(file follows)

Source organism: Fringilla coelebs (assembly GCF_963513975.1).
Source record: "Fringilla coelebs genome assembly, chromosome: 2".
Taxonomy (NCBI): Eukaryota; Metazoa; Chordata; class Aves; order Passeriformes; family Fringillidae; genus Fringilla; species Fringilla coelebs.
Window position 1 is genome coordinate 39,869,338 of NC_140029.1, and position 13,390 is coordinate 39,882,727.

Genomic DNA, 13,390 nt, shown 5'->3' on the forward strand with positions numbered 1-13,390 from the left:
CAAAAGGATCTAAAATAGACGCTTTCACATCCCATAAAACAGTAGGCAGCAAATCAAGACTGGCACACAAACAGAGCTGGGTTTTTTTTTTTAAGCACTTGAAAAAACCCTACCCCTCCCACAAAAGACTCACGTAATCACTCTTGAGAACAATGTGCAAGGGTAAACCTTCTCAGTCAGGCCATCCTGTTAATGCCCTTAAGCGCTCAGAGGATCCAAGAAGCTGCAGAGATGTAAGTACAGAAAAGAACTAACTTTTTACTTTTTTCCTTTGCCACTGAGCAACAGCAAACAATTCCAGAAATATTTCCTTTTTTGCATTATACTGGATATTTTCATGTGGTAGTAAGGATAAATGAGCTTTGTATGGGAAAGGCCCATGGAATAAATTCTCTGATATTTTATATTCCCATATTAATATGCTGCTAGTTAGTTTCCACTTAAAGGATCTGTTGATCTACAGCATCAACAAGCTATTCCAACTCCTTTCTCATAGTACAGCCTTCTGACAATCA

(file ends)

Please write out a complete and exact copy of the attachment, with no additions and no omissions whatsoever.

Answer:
Source organism: Fringilla coelebs (assembly GCF_963513975.1).
Source record: "Fringilla coelebs genome assembly, chromosome: 2".
Taxonomy (NCBI): Eukaryota; Metazoa; Chordata; class Aves; order Passeriformes; family Fringillidae; genus Fringilla; species Fringilla coelebs.
Window position 1 is genome coordinate 39,869,338 of NC_140029.1, and position 13,390 is coordinate 39,882,727.

Genomic DNA, 13,390 nt, shown 5'->3' on the forward strand with positions numbered 1-13,390 from the left:
CAAAAGGATCTAAAATAGACGCTTTCACATCCCATAAAACAGTAGGCAGCAAATCAAGACTGGCACACAAACAGAGCTGGGTTTTTTTTTTTAAGCACTTGAAAAAACCCTACCCCTCCCACAAAAGACTCACGTAATCACTCTTGAGAACAATGTGCAAGGGTAAACCTTCTCAGTCAGGCCATCCTGTTAATGCCCTTAAGCGCTCAGAGGATCCAAGAAGCTGCAGAGATGTAAGTACAGAAAAGAACTAACTTTTTACTTTTTTCCTTTGCCACTGAGCAACAGCAAACAATTCCAGAAATATTTCCTTTTTTGCATTATACTGGATATTTTCATGTGGTAGTAAGGATAAATGAGCTTTGTATGGGAAAGGCCCATGGAATAAATTCTCTGATATTTTATATTCCCATATTAATATGCTGCTAGTTAGTTTCCACTTAAAGGATCTGTTGATCTACAGCATCAACAAGCTATTCCAACTCCTTTCTCATAGTACAGCCTTCTGACAATCA